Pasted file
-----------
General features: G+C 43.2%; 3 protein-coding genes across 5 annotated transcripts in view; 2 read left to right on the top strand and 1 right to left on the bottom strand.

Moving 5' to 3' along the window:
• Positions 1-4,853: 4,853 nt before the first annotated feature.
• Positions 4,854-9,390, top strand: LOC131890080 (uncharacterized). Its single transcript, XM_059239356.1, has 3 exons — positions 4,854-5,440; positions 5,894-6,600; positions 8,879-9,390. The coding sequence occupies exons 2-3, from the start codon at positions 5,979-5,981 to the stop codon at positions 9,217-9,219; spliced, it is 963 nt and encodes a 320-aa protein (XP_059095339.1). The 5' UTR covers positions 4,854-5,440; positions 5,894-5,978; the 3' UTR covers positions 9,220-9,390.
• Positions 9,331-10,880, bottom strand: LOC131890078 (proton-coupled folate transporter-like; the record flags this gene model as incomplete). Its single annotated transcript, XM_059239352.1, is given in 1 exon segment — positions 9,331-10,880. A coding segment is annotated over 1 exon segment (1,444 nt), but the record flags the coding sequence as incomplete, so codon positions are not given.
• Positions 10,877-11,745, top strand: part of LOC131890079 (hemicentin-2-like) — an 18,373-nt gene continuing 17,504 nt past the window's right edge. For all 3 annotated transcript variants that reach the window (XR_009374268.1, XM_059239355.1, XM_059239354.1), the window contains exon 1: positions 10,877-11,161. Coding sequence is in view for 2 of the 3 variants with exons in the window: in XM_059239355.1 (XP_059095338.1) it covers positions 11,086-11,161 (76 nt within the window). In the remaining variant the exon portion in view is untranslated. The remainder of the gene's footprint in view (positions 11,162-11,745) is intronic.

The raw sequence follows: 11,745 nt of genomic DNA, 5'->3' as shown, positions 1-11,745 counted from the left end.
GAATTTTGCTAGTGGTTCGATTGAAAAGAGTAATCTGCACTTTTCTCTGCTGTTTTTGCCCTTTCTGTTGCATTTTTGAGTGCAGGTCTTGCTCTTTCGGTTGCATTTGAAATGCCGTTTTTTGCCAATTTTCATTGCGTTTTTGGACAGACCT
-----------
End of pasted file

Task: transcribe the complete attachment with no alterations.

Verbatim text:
General features: G+C 43.2%; 3 protein-coding genes across 5 annotated transcripts in view; 2 read left to right on the top strand and 1 right to left on the bottom strand.

Moving 5' to 3' along the window:
• Positions 1-4,853: 4,853 nt before the first annotated feature.
• Positions 4,854-9,390, top strand: LOC131890080 (uncharacterized). Its single transcript, XM_059239356.1, has 3 exons — positions 4,854-5,440; positions 5,894-6,600; positions 8,879-9,390. The coding sequence occupies exons 2-3, from the start codon at positions 5,979-5,981 to the stop codon at positions 9,217-9,219; spliced, it is 963 nt and encodes a 320-aa protein (XP_059095339.1). The 5' UTR covers positions 4,854-5,440; positions 5,894-5,978; the 3' UTR covers positions 9,220-9,390.
• Positions 9,331-10,880, bottom strand: LOC131890078 (proton-coupled folate transporter-like; the record flags this gene model as incomplete). Its single annotated transcript, XM_059239352.1, is given in 1 exon segment — positions 9,331-10,880. A coding segment is annotated over 1 exon segment (1,444 nt), but the record flags the coding sequence as incomplete, so codon positions are not given.
• Positions 10,877-11,745, top strand: part of LOC131890079 (hemicentin-2-like) — an 18,373-nt gene continuing 17,504 nt past the window's right edge. For all 3 annotated transcript variants that reach the window (XR_009374268.1, XM_059239355.1, XM_059239354.1), the window contains exon 1: positions 10,877-11,161. Coding sequence is in view for 2 of the 3 variants with exons in the window: in XM_059239355.1 (XP_059095338.1) it covers positions 11,086-11,161 (76 nt within the window). In the remaining variant the exon portion in view is untranslated. The remainder of the gene's footprint in view (positions 11,162-11,745) is intronic.

The raw sequence follows: 11,745 nt of genomic DNA, 5'->3' as shown, positions 1-11,745 counted from the left end.
GAATTTTGCTAGTGGTTCGATTGAAAAGAGTAATCTGCACTTTTCTCTGCTGTTTTTGCCCTTTCTGTTGCATTTTTGAGTGCAGGTCTTGCTCTTTCGGTTGCATTTGAAATGCCGTTTTTTGCCAATTTTCATTGCGTTTTTGGACAGACCT